Dr. Greg Kopp is the ImpactWx Chair in Severe Storms Engineering and a professor in Western University’s Department of Civil and Environmental Engineering. He received a B.Sc.M.E. from the University of Manitoba in 1989, a M.Eng. from McMaster University in 1991 and a Ph.D. in Mechanical Engineering from the University of Toronto in 1995. His expertise and research relate to mitigating damage to structures during extreme wind storms such as tornadoes and hurricanes.
He works actively to implement research findings into practice, currently serving as Chair of the ASCE 49 Standards Committee on Wind Tunnel Testing For Buildings and other Structures, and as a member of various other Building Code committees. A former Canada Research Chair in Wind Engineering, he is also the lead researcher for the Three Little Pigs Project at The Insurance Research Lab for Better Homes.
Dr. David Sills is Executive Director of the Northern Tornadoes Project. He received a BSc in Atmospheric Science and Certificate in Meteorology from York University in 1993, as well as a PhD in Atmospheric Science from York University in 1998. He worked for more than 20 years as a severe weather scientist with Environment Canada, conducting research on Canadian tornadoes, severe weather nowcasting and mesoscale meteorology. He was awarded the CMOS Rube Hornstein Medal in Operational Meteorology and the Geoff Howell Citation of Excellence for Innovation. Dr. Sills serves as Associate Editor for the journals Atmosphere-Ocean and Monthly Weather Review.
When not investigating the latest tornado, he also writes/performs indie folk-rock, is an avid photographer, and sails the Great Lakes with his wife Heather.
Lesley Elliott is a Research Meteorologist for the Northern Tornadoes Project. She received a BSc (Hons) in Atmospheric Science in 2004 and an MSc in Earth and Atmospheric Science in 2006, both from the University of Alberta. She has developed her research skills in both academic and public environments through her involvement in several research projects, including studies focusing on thunderstorm initiation in southern Ontario, as well as along the foothills of Alberta.
Emilio Hong is a PhD student and part-time research engineer for the Northern Tornadoes Project. He started at Western University in 2011, completing his BESc in Civil and Environmental Engineering in 2015. During that time, he completed an undergraduate thesis with Dr. Greg Kopp that he would continue for his Masters in Wind Engineering, studying wall pressure coefficients in low-rise to high-rise buildings. In 2017, Emilio started on the pilot project for the Northern Tornadoes Project, working full time as a research engineer, before starting a PhD with Dr. Kopp, studying the effects of tornadoes on forests. During this period, Emilio has worked in the Boundary Layer Wind Tunnel Laboratory and surveyed tornadoes in Angus, Ottawa and Quebec, and assisted in surveying Hurricane Irma.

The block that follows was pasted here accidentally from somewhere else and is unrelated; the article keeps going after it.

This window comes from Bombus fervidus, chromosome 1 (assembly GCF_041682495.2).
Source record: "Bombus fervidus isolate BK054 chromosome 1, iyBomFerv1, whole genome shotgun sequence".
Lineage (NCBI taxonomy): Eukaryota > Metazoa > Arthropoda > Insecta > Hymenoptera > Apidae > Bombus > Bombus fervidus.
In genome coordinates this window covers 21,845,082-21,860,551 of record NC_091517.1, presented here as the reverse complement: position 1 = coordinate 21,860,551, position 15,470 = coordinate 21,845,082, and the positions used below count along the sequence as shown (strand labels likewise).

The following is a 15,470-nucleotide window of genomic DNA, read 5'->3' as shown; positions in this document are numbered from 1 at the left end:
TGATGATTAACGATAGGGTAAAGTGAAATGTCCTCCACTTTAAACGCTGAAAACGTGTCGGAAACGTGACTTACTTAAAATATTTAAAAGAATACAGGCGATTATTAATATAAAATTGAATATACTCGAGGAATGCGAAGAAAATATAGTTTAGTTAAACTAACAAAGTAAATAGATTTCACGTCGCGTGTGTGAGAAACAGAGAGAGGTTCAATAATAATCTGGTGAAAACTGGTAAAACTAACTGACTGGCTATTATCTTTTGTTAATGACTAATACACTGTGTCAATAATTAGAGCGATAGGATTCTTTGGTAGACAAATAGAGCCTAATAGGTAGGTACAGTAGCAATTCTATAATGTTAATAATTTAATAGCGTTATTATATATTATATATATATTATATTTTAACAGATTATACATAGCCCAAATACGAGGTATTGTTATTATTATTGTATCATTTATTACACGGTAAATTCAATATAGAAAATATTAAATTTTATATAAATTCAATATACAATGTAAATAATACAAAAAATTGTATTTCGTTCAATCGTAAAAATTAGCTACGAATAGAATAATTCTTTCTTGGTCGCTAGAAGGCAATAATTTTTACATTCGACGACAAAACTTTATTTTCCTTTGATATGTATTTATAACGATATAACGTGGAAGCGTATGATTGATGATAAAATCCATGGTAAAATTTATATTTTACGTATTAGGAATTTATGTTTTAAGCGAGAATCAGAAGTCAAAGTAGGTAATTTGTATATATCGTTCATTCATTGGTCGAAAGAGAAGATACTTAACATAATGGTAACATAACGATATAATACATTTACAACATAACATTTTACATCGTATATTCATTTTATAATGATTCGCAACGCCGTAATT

Aaron Jaffe is a full-time research engineer for the Northern Tornadoes Project. He received a BESc in civil/structural engineering in 2017, and is currently finishing an MESc in wind engineering, both at Western University. He has been part of Dr. Greg Kopp’s research group since 2015, studying the effects of tornadoes on residential buildings, among other structures, and conducting extreme wind damage surveys in the field. His graduate work focusses on the effects of tornado-induced internal pressures in residential structures. His roles for the Northern Tornadoes Project include conducting damage surveys, offering engineering expertise and analysis, conducting aerial imagery analysis, and writing tornado event reports.
Joanne Kunkel is a Research Meteorologist for the Northern Tornadoes Project. She received an Honours BSc in Atmospheric Science and Certificate in Meteorology from York University in 2012, as well as an MSc in Atmospheric Science from York University in 2016. Her MSc thesis investigated the initiating mechanisms of eyewall replacement cycles that occur in hurricanes. She is also an artist, and enjoys sketching and painting in her spare time.
Sarah Stevenson is a Vanier Scholar and PhD candidate in Structural Engineering. She received a BSc in Civil Engineering from the University of Manitoba in 2015, and a MESc in Wind Engineering from Western in 2017. Sarah’s research focuses on improving construction practice for non-engineered residential structures. To gain a practical understanding of house construction, she has participated in two humanitarian trips to re-construct houses in Puerto Rico following Hurricane Maria. There, Sarah led the engineering design of wind-resistant wood roofs and contributed to construction tasks. Her PhD research includes a collaborative project with the University of Holguin, Cuba, where she will work towards applying Western’s wind expertise to address international housing problems.
Sarah’s involvement in the Northern Tornadoes Project is to provide structural assessment of damaged buildings and assist with data collection during damage surveys.